Búsqueda Imágenes Maps Play YouTube Noticias Gmail Drive Más »
Iniciar sesión
Usuarios de lectores de pantalla: deben hacer clic en este enlace para utilizar el modo de accesibilidad. Este modo tiene las mismas funciones esenciales pero funciona mejor con el lector.

Patentes

  1. Búsqueda avanzada de patentes
Número de publicaciónUS5948110 A
Tipo de publicaciónConcesión
Número de solicitudUS 08/471,218
Fecha de publicación7 Sep 1999
Fecha de presentación5 Jun 1995
Fecha de prioridad4 Jun 1993
TarifaPagadas
También publicado comoDE69434381D1, DE69434381T2, EP0701715A1, EP0701715A4, EP1031928A2, EP1031928A3, EP1031928B1, US6480969, US6988219, US20030037281, WO1994029795A1
Número de publicación08471218, 471218, US 5948110 A, US 5948110A, US-A-5948110, US5948110 A, US5948110A
InventoresDavid Hitz, Michael Malcolm, James Lau, Byron Rakitzis
Cesionario originalNetwork Appliance, Inc.
Exportar citaBiBTeX, EndNote, RefMan
Enlaces externos: USPTO, Cesión de USPTO, Espacenet
Method for providing parity in a raid sub-system using non-volatile memory
US 5948110 A
Resumen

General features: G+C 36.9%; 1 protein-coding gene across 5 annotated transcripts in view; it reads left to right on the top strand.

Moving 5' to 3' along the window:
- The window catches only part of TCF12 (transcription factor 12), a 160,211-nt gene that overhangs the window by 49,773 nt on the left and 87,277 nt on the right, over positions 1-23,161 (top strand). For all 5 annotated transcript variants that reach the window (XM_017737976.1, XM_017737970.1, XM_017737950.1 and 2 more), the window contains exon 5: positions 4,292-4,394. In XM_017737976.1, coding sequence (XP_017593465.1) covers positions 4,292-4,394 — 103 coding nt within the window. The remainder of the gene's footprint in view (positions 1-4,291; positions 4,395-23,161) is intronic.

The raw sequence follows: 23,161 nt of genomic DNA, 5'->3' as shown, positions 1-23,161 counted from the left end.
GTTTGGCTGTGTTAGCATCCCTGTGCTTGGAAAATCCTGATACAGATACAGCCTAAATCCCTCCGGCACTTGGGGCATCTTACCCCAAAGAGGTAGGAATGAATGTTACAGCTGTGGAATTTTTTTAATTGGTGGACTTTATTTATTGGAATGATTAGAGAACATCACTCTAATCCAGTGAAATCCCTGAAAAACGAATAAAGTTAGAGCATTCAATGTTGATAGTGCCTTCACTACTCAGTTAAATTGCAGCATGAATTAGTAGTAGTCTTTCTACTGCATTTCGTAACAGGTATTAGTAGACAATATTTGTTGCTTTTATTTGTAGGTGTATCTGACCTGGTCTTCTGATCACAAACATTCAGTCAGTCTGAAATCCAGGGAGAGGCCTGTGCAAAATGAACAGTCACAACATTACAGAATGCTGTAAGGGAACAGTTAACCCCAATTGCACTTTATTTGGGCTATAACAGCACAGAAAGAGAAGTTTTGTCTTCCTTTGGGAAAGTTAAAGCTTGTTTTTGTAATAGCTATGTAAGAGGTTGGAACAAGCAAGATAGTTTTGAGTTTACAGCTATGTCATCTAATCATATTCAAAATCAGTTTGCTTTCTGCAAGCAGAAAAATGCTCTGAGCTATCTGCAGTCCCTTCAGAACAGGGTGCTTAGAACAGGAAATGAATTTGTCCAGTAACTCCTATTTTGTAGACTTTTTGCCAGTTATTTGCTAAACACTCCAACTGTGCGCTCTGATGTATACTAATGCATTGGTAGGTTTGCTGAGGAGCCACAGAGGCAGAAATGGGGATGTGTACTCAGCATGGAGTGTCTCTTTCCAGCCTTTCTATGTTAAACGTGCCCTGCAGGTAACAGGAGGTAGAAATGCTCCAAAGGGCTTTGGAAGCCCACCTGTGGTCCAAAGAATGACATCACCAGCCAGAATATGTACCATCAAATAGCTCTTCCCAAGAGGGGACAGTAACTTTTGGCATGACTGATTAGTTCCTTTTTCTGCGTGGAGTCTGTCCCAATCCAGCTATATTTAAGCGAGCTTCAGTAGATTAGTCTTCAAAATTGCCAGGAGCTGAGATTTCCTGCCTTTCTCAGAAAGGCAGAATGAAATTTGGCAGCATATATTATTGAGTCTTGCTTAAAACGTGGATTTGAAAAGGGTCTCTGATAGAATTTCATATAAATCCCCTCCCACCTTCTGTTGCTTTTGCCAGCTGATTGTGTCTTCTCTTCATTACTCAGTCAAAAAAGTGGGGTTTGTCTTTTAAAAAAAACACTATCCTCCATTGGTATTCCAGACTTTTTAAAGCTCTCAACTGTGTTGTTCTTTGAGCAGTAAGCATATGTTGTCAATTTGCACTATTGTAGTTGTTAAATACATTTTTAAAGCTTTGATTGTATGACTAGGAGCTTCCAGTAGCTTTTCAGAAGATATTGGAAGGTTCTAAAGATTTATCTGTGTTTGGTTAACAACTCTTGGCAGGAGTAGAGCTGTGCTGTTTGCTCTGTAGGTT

A method is disclosed for providing error correction for an array of disks using non-volatile random access memory (NV-RAM). Non-volatile RAM is used to increase the speed of RAID recovery from a disk error(s). This is accomplished by keeping a list of all disk blocks for which the parity is possibly inconsistent. Such a list of disk blocks is much smaller than the total number of parity blocks in the RAID subsystem. The total number of parity blocks in the RAID subsystem is typically in the range of hundreds of thousands of parity blocks. Knowledge of the number of parity blocks that are possibly inconsistent makes it possible to fix only those few blocks, identified in the list, in a significantly smaller amount of time than is possible in the prior art. The technique for safely writing to a RAID array with a broken disk is complicated. In this technique, data that can become corrupted is copied into NV-RAM before the potentially corrupting operation is performed.